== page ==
First-time claims for unemployment assistance from American workers fell steadily over the last few months, dipping below 200,000 (the lowest in 50 years) in November and December.
That streak ended last week, when some 230,000 U.S. workers filed such claims, according to statistics released by the Labor Department Thursday.
According to published reports, many experts had expecting the number to remain around the 200,000 mark.
The new figure is an increase of about 23,000 over the previous week, the labor department reported. That hike contributed to a rise in the four-week moving average, which is up some 6,200 to about 211,000.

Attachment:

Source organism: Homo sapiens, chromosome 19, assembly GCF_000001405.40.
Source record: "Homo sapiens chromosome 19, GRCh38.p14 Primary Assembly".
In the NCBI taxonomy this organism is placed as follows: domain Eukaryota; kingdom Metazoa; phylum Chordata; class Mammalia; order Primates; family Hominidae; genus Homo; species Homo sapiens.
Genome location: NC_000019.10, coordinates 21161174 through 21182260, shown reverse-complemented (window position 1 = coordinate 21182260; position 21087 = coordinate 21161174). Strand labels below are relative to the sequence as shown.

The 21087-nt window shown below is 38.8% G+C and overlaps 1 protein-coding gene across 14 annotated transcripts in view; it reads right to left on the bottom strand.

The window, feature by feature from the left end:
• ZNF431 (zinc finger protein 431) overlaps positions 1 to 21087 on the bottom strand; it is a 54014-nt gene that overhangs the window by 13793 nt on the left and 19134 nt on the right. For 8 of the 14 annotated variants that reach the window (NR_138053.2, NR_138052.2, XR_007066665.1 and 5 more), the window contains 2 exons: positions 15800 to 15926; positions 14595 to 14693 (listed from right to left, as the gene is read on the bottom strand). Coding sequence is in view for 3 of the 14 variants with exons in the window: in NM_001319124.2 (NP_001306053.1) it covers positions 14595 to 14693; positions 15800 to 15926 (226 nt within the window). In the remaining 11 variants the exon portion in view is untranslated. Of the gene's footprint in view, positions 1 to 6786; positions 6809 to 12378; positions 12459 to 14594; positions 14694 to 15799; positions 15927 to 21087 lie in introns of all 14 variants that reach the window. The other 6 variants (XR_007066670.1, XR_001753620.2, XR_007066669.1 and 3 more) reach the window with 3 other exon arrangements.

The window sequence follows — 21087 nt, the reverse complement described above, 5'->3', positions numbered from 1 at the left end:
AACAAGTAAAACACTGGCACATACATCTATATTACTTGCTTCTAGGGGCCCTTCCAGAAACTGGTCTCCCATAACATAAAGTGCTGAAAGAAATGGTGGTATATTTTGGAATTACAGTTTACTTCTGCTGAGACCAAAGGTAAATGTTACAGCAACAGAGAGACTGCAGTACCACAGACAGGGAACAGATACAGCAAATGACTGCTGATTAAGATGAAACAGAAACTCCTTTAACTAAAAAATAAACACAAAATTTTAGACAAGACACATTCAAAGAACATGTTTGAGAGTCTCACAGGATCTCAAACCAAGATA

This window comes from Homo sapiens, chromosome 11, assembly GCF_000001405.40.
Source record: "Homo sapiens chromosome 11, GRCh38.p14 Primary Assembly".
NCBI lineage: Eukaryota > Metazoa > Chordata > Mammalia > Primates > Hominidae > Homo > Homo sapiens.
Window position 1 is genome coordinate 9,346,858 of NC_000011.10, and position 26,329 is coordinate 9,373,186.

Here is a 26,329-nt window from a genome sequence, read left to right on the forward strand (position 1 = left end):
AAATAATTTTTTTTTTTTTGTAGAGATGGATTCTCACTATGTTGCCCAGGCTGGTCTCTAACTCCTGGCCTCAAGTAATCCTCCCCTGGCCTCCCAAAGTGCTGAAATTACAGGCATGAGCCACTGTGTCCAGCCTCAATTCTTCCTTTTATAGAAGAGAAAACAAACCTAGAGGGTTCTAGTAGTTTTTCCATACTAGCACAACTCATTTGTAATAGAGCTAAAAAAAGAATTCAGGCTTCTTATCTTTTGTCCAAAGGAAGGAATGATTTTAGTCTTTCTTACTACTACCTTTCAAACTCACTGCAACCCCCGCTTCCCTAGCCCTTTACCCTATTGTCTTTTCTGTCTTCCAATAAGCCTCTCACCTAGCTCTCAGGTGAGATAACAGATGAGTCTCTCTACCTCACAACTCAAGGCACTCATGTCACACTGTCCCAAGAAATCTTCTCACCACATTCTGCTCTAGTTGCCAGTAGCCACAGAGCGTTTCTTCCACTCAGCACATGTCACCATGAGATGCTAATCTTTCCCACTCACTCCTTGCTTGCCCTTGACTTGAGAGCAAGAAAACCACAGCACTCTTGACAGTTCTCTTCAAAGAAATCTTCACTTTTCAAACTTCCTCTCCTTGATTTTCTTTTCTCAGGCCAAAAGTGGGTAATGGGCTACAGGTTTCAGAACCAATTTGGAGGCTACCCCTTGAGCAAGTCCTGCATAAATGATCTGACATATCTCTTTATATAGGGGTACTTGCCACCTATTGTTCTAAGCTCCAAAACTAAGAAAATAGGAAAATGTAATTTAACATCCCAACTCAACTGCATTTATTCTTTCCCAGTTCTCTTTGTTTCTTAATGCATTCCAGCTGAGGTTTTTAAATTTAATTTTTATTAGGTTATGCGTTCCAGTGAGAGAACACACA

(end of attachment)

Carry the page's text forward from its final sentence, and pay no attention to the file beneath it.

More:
Some 1.6 million people were collecting jobless aid during the week ending Jan. 1. Still, the unemployment rate fell last month to a pandemic-low 3.9 percent.
The weekly applications, the Washington Post reported, have now risen four of the last five weeks, possibly a sign that the omicron variant is having an impact on the job market, which has bounced back strongly from last year’s coronavirus recession.
According to the labor department statistics, the highest increases came in New York Pennsylvania and Connecticut. The largest decreases? They came in Missouri, Tennessee and Rhode Island.